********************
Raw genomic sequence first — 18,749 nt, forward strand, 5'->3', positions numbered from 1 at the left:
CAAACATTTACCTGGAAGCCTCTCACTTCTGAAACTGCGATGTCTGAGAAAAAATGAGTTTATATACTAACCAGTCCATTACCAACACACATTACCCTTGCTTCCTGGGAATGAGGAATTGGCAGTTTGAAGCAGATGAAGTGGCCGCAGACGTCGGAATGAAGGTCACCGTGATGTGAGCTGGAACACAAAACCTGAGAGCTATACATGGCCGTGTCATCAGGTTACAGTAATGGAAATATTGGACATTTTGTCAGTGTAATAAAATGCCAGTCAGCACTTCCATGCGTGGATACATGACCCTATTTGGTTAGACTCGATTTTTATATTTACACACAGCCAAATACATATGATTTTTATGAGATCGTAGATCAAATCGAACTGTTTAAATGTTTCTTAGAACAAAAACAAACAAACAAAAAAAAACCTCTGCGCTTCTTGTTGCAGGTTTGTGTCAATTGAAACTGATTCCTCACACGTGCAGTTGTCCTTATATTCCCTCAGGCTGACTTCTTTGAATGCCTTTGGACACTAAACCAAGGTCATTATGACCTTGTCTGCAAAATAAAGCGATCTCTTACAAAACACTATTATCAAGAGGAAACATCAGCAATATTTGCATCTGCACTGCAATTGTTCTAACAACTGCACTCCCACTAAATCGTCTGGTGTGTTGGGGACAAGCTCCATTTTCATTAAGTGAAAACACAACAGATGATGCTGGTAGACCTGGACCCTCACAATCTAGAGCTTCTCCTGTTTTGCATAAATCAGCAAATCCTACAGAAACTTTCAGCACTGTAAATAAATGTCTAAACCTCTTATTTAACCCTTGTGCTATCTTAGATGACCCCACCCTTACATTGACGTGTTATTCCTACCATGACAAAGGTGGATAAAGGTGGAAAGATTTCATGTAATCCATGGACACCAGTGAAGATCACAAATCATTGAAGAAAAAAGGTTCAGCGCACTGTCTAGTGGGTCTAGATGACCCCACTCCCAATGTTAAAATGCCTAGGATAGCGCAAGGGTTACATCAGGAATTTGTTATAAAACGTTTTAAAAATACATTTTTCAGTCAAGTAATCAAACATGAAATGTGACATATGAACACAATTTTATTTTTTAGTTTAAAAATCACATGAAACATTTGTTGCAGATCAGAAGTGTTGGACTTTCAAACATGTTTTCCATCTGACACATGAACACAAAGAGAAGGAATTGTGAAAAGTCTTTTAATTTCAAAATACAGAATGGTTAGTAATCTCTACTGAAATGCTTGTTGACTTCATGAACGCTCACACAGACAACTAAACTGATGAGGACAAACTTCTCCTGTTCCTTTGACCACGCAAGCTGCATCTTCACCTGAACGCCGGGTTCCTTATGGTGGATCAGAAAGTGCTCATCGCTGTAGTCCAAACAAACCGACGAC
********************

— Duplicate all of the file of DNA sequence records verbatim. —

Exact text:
Raw genomic sequence first — 18,749 nt, forward strand, 5'->3', positions numbered from 1 at the left:
CAAACATTTACCTGGAAGCCTCTCACTTCTGAAACTGCGATGTCTGAGAAAAAATGAGTTTATATACTAACCAGTCCATTACCAACACACATTACCCTTGCTTCCTGGGAATGAGGAATTGGCAGTTTGAAGCAGATGAAGTGGCCGCAGACGTCGGAATGAAGGTCACCGTGATGTGAGCTGGAACACAAAACCTGAGAGCTATACATGGCCGTGTCATCAGGTTACAGTAATGGAAATATTGGACATTTTGTCAGTGTAATAAAATGCCAGTCAGCACTTCCATGCGTGGATACATGACCCTATTTGGTTAGACTCGATTTTTATATTTACACACAGCCAAATACATATGATTTTTATGAGATCGTAGATCAAATCGAACTGTTTAAATGTTTCTTAGAACAAAAACAAACAAACAAAAAAAAACCTCTGCGCTTCTTGTTGCAGGTTTGTGTCAATTGAAACTGATTCCTCACACGTGCAGTTGTCCTTATATTCCCTCAGGCTGACTTCTTTGAATGCCTTTGGACACTAAACCAAGGTCATTATGACCTTGTCTGCAAAATAAAGCGATCTCTTACAAAACACTATTATCAAGAGGAAACATCAGCAATATTTGCATCTGCACTGCAATTGTTCTAACAACTGCACTCCCACTAAATCGTCTGGTGTGTTGGGGACAAGCTCCATTTTCATTAAGTGAAAACACAACAGATGATGCTGGTAGACCTGGACCCTCACAATCTAGAGCTTCTCCTGTTTTGCATAAATCAGCAAATCCTACAGAAACTTTCAGCACTGTAAATAAATGTCTAAACCTCTTATTTAACCCTTGTGCTATCTTAGATGACCCCACCCTTACATTGACGTGTTATTCCTACCATGACAAAGGTGGATAAAGGTGGAAAGATTTCATGTAATCCATGGACACCAGTGAAGATCACAAATCATTGAAGAAAAAAGGTTCAGCGCACTGTCTAGTGGGTCTAGATGACCCCACTCCCAATGTTAAAATGCCTAGGATAGCGCAAGGGTTACATCAGGAATTTGTTATAAAACGTTTTAAAAATACATTTTTCAGTCAAGTAATCAAACATGAAATGTGACATATGAACACAATTTTATTTTTTAGTTTAAAAATCACATGAAACATTTGTTGCAGATCAGAAGTGTTGGACTTTCAAACATGTTTTCCATCTGACACATGAACACAAAGAGAAGGAATTGTGAAAAGTCTTTTAATTTCAAAATACAGAATGGTTAGTAATCTCTACTGAAATGCTTGTTGACTTCATGAACGCTCACACAGACAACTAAACTGATGAGGACAAACTTCTCCTGTTCCTTTGACCACGCAAGCTGCATCTTCACCTGAACGCCGGGTTCCTTATGGTGGATCAGAAAGTGCTCATCGCTGTAGTCCAAACAAACCGACGAC